Like Me? Follow Me.
It looks like Manchester's getting it's own Social Media Cafe. I'll hold off on judging the usefulness of such a venture until they have time to get up and running (the first meeting is 11th November, if you're in Manchester) but the early discussions got me thinking about whether or not social media addicts have a rather rose-coloured vision of what social media achieves.
Certainly social media is a powerful tool for communication and expression. Businesses who make effective use of social media outlets can improve their brand recognition and create goodwill. But does social media really allow people who would normally never enter each other's social circles to communite and connect more effectively?
A couple of weeks ago everyone I knew was suddenly subscribing to Stephen Fry's Twitter feed. Within days he was having to admonish followers for hassling him:
People seem to feel that the addition of these "celebs" to the Twitterverse means that they're able to engage with them on the same level as their "friends". The thing is, what is a "friend" in the virtual world, and what sort of communication can we possibly have with people in 140 characters when they are "communicating" with hundreds of others at the same time?
A clever scientist by the name of Robin Dunbar produced some research saying that the average human could not cope with a social circle bigger than 150 people. As ReadWriteWeb pointed out, however, that's a generous estimate as I struggle to follow the roughly 50 in my personal Twitter feed and that's before taking time to connect with the people on Facebook or MySpace who only use one social network.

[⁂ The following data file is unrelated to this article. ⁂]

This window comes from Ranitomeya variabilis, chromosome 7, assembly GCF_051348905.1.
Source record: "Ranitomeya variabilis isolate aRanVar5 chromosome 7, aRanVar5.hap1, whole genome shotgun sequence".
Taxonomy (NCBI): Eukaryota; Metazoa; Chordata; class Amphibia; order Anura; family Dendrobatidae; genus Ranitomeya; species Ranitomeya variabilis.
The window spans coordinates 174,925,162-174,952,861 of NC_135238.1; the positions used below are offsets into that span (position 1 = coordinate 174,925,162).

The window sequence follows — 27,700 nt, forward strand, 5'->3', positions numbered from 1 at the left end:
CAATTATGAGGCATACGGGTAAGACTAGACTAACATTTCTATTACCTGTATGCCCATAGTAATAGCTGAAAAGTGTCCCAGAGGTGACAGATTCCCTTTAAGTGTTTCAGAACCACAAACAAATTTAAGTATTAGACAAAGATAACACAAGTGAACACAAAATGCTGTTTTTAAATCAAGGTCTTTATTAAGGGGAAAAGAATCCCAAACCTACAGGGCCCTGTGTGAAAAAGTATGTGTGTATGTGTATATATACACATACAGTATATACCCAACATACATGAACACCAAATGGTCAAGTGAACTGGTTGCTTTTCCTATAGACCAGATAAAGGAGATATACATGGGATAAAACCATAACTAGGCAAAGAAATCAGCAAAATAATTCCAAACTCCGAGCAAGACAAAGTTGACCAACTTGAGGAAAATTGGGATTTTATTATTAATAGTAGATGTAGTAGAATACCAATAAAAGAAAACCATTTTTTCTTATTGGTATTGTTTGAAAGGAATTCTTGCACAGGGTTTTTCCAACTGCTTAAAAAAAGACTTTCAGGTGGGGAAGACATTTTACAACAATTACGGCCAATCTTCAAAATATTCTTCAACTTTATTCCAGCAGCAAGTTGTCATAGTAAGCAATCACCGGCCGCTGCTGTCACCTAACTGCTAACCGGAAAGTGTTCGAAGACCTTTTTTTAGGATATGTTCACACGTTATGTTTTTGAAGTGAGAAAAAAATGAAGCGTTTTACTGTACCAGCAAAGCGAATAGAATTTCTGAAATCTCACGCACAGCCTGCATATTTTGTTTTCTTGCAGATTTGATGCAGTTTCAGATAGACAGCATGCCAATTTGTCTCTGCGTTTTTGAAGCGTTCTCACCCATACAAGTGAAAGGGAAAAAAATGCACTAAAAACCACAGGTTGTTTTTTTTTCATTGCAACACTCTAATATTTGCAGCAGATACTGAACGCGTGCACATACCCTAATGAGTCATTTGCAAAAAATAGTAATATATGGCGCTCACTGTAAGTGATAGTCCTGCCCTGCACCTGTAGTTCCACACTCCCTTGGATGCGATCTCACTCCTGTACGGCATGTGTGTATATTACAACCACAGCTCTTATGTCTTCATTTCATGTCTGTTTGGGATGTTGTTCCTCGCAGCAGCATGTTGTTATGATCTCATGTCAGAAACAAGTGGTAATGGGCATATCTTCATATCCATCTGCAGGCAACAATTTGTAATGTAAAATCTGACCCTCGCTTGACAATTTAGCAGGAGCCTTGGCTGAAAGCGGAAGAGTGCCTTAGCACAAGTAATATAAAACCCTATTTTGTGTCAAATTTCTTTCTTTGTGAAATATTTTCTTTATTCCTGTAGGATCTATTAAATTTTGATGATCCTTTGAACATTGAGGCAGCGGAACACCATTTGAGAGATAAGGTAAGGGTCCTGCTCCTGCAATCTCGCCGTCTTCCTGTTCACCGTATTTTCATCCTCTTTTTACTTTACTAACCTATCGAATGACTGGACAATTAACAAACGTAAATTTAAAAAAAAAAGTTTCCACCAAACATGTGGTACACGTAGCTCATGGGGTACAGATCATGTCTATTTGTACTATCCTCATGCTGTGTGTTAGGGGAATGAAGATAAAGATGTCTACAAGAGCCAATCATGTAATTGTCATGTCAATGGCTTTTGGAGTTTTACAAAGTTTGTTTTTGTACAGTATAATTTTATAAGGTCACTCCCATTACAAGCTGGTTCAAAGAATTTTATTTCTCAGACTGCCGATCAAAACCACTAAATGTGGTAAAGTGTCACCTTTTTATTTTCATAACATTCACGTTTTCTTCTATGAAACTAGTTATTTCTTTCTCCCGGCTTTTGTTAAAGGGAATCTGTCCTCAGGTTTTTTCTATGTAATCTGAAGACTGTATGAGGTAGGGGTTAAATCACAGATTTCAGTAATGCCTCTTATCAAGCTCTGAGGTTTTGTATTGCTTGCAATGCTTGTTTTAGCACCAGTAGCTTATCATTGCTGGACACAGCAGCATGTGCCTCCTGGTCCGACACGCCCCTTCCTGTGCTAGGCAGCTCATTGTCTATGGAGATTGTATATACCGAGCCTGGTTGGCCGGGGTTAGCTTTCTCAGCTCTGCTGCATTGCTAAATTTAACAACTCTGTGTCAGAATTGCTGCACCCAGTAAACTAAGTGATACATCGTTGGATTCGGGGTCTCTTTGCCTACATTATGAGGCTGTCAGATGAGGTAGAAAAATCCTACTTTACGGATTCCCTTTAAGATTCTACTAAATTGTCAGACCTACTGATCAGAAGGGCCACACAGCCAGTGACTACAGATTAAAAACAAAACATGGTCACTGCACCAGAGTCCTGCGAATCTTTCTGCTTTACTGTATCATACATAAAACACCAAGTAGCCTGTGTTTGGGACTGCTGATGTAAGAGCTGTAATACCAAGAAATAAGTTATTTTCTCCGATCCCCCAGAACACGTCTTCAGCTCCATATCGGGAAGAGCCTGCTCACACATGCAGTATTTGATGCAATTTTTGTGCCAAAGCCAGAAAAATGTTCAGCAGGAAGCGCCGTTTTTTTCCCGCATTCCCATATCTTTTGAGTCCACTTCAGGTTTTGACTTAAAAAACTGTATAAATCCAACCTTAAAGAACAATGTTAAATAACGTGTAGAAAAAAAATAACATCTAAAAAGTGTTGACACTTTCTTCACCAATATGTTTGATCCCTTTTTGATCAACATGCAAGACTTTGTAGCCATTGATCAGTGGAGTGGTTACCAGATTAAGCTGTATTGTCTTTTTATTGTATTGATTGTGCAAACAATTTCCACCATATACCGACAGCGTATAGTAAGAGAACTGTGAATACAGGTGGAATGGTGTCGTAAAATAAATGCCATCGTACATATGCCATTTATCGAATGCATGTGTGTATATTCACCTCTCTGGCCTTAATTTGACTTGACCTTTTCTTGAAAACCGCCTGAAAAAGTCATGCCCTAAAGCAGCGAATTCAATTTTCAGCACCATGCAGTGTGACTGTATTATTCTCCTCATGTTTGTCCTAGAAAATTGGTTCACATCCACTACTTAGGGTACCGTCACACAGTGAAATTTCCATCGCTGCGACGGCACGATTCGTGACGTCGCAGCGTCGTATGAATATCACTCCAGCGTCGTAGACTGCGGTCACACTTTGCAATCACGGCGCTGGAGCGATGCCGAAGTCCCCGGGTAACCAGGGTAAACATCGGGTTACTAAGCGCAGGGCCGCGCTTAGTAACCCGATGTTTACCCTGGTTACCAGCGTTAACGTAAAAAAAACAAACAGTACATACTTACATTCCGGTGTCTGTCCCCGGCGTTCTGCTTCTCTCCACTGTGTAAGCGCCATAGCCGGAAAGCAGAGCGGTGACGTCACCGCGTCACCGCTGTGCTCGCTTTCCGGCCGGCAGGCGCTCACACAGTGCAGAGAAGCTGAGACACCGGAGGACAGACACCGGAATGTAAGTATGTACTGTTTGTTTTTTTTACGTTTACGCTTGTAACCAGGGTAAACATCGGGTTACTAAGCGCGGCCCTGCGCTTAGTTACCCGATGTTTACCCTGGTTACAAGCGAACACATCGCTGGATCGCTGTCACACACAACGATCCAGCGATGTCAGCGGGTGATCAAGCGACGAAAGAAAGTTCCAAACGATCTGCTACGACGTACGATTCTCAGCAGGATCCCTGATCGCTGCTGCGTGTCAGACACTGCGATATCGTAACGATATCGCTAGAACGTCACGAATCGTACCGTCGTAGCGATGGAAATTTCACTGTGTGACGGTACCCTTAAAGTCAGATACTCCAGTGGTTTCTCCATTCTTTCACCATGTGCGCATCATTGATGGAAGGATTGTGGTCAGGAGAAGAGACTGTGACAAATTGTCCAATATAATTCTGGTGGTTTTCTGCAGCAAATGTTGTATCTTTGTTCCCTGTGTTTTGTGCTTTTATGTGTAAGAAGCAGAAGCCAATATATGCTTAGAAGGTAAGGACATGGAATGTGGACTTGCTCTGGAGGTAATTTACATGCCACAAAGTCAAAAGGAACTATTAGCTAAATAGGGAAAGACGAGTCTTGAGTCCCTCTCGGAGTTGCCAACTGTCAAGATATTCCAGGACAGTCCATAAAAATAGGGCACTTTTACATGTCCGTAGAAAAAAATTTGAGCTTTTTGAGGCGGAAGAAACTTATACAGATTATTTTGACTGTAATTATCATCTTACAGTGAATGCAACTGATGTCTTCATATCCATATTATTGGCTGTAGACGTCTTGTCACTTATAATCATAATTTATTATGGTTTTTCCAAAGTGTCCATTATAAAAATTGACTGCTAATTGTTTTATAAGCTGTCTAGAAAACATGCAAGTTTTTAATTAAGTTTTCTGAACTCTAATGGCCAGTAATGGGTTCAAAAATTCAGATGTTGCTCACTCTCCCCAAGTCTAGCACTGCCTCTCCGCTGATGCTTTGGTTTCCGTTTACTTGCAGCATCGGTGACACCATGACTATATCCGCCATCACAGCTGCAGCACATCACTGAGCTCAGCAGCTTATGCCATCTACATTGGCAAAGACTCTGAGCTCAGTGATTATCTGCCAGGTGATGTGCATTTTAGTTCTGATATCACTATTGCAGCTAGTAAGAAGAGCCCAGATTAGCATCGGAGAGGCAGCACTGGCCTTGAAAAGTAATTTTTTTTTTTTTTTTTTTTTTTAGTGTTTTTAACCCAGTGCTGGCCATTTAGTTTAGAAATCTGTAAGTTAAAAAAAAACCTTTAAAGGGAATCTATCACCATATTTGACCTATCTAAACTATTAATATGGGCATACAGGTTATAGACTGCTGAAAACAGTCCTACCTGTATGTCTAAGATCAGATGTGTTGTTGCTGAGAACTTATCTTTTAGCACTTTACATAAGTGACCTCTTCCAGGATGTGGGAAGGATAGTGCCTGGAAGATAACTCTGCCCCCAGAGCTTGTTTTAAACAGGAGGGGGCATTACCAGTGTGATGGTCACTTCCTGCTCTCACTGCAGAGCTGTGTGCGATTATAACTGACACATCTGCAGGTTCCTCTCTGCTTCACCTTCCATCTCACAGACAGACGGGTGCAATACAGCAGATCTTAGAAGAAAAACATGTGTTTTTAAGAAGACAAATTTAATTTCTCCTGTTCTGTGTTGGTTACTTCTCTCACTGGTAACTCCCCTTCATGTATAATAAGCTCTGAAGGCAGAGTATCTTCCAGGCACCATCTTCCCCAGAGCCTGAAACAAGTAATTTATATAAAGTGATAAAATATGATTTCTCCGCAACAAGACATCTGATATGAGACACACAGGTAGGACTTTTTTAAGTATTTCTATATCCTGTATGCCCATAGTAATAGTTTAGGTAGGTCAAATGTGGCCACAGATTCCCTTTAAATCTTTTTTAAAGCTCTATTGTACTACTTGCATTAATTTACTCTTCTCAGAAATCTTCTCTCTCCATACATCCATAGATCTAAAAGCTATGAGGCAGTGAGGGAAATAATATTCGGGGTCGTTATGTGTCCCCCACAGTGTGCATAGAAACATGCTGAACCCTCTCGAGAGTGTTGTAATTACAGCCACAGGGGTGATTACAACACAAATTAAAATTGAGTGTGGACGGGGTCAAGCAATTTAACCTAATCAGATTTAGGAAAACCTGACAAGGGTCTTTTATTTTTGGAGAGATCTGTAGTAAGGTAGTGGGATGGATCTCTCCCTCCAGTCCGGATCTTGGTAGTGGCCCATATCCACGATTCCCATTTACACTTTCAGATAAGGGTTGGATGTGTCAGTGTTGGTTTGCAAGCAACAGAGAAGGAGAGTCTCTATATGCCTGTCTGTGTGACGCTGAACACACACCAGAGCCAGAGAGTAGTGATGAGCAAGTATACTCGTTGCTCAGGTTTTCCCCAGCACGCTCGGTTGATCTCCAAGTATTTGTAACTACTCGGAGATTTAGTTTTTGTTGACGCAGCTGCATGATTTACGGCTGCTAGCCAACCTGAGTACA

Stephen Fry follows 7,692 people on Twitter. Britney Spears follows 1,544 (and doesn't appear to update her feed herself). So what sort of communication is really occurring? Yes, people get the odd direct response, but probably only if something happens to be at the top of the list.
How many of us have "friends" on social networks that we haven't spoken to even virtually in months? How many people have "friends" that aren't even acquaintances?
It seems that much of the intrinsic value of social media lies in allowing information to be disseminated quickly. Yet who decides what information is most important? Communication may be a secondary benefit - yet even where communication occurs, often written language without the benefit of body language encourages as much misunderstanding as understanding.
In order to effectively maintain the numbers of relationships that social media opens up to us, as we expand our online networks we will need to spend an inordinate amount of time online cultivating them. The people able to do this effectively are going to be the people who guide the development of this form of communication and who will set the standards for how people interact online. They'll also be the people who are managing to make a living through their online social networks - or the businesses with enough money to pay people to spend all day building those online relationships.